Forget wrinkles: How Botox therapy can relieve chronic migraines
The last time you skipped that morning coffee, or had an interrupted night of sleep, you may have experienced this: throbbing, pulsating headache from deep within that just will not go away. It makes you regret ever having changed your routines.
Questions about Botox for migraines? Connect with Dr. Oliaei
Headaches can affect three out of four people but for a significant minority, they can be severe and disabling. Chronic daily migraine headache is one of the more common forms of severe headaches. This is a disabling condition that maybe associated with a variety of neurologic conditions such as dizziness, hearing loss, ear and facial pain as well as eye symptoms.
In a majority of cases specific medical treatments have been employed by neurologists or general practitioners for treatment and/or prophylaxis of migraine headaches. Many of these medications however have significant side effects and/or they may not have the ability to prevent the onset of the headaches.
In recent years, Ear, Nose and Throat surgeons have been at the forefront of treatment of migraine associated problems. It has been demonstrated that nerves emanating to the face may have associations with the occurrence of migraine headaches.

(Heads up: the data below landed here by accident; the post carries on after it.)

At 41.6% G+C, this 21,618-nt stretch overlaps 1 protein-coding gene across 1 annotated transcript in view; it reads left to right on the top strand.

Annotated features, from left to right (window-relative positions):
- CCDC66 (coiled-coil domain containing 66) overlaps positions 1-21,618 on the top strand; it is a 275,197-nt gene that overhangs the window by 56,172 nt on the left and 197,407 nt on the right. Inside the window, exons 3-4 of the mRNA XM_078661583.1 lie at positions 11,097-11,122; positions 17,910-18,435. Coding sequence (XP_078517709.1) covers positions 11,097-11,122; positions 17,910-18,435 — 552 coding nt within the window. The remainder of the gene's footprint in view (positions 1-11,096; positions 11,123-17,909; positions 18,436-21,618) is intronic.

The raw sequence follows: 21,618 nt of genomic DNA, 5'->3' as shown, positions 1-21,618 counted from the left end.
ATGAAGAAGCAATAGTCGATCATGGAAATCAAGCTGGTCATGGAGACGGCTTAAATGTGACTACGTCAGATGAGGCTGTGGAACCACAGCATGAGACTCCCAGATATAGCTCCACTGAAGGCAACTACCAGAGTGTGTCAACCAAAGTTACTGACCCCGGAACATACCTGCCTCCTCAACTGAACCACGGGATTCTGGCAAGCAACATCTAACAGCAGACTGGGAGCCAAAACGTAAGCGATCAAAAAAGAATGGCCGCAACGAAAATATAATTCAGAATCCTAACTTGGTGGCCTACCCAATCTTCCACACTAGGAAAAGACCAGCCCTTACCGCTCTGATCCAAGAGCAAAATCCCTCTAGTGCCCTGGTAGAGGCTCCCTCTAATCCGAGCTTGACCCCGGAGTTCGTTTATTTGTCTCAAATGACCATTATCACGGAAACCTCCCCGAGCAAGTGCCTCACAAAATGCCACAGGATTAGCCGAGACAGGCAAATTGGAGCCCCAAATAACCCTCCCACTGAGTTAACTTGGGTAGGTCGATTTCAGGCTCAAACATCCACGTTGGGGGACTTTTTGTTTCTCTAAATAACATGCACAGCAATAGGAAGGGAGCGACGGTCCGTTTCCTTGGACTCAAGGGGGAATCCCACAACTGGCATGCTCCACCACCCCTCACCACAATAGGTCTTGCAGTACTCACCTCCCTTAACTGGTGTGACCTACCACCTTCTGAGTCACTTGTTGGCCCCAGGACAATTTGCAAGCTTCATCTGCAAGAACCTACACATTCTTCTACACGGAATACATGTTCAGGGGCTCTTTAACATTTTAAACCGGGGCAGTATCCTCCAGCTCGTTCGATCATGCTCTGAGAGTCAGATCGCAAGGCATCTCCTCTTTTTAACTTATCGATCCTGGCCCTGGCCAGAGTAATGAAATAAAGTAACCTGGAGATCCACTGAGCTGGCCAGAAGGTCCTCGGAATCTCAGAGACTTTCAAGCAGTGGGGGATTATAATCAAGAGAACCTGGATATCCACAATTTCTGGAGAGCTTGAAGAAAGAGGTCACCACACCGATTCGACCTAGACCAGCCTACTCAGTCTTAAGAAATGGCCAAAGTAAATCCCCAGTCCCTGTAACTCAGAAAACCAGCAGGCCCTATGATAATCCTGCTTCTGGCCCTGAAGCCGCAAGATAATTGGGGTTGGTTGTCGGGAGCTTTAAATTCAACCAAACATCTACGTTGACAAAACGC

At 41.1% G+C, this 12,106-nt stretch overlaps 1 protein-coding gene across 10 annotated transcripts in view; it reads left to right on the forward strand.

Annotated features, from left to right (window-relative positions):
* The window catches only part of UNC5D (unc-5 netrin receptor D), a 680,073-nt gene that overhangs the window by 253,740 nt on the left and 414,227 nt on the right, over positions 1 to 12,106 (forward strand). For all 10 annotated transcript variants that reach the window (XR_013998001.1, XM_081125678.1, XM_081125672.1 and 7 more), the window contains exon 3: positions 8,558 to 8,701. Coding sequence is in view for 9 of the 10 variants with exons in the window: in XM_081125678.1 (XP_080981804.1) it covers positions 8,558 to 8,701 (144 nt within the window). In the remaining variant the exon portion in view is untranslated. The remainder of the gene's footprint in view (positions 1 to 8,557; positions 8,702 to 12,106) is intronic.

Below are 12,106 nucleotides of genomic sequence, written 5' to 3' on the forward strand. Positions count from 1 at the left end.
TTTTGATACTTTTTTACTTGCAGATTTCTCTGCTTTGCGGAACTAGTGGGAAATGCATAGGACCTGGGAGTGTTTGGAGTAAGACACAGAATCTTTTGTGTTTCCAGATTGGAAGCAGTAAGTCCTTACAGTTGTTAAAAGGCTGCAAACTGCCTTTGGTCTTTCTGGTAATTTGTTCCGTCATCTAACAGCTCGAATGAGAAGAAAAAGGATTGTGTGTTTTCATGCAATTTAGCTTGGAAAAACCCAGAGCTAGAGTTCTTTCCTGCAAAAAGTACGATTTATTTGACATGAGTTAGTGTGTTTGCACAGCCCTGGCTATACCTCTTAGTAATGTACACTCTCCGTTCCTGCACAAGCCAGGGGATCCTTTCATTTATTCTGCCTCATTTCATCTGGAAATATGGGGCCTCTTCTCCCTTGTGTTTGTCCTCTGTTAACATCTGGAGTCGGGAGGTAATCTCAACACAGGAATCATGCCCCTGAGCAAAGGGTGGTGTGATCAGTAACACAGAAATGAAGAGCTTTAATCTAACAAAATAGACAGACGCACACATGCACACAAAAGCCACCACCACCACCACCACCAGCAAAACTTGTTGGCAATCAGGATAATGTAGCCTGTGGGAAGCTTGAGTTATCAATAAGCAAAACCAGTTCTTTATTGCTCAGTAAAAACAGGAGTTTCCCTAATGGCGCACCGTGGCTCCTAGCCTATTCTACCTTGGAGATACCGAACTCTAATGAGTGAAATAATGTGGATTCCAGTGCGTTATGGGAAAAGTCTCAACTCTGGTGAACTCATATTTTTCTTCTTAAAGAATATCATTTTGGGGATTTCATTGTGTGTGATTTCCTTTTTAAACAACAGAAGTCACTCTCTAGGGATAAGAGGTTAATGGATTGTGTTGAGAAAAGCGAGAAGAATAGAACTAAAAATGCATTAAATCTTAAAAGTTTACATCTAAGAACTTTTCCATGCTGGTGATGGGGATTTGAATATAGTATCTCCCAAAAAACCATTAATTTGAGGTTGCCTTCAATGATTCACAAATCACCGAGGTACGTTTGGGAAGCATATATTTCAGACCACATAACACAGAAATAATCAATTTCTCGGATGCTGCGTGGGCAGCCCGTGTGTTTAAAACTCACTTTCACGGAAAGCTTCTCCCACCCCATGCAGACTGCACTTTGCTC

A 2011 study in Journal of Plastic and Reconstructive Surgery demonstrated that surgically releasing specific “trigger sites” may provide long-term relief for some sufferers of chronic migraine. In this study, 88 percent of patients who underwent surgical deactivation of targeted trigger sites reported at least a 50 percent reduction in the frequency, severity and duration of their migraine headaches five years later.
An ENT surgeon recently discovered that while injecting Botox for treatment of facial wrinkles, his patients reported significant and relatively long-lasting improvements in occurrence of their headaches.
Further investigations of this discovery led to the 2010 approval by the FDA of Botox as treatment for chronic daily migraine headaches. This was one of the first FDA-approved medications for migraines in decades!
Frequently Asked Questions: Botox and chronic migraine
ENT physicians can also help with treatment of recently recognized migraine-associated symptoms pertaining to the ears. These can range from imbalance, severe dizziness, sensation of ear fullness, ear pain, and even temporary or permanent hearing loss.
With new advances and increased understanding of the disease process and with a multidisciplinary team consisting of primary care physicians, neurologists and ENT surgeons, migraine sufferers may have some hope for new forms of treatment.
Disclaimer: Botox and other treatments of migraines may not be applicable or appropriate for all patients. Not every office is equipped or has expertise in treating these disorders so be sure to call and ask about this prior to your visits.
About The Author
More stories by this author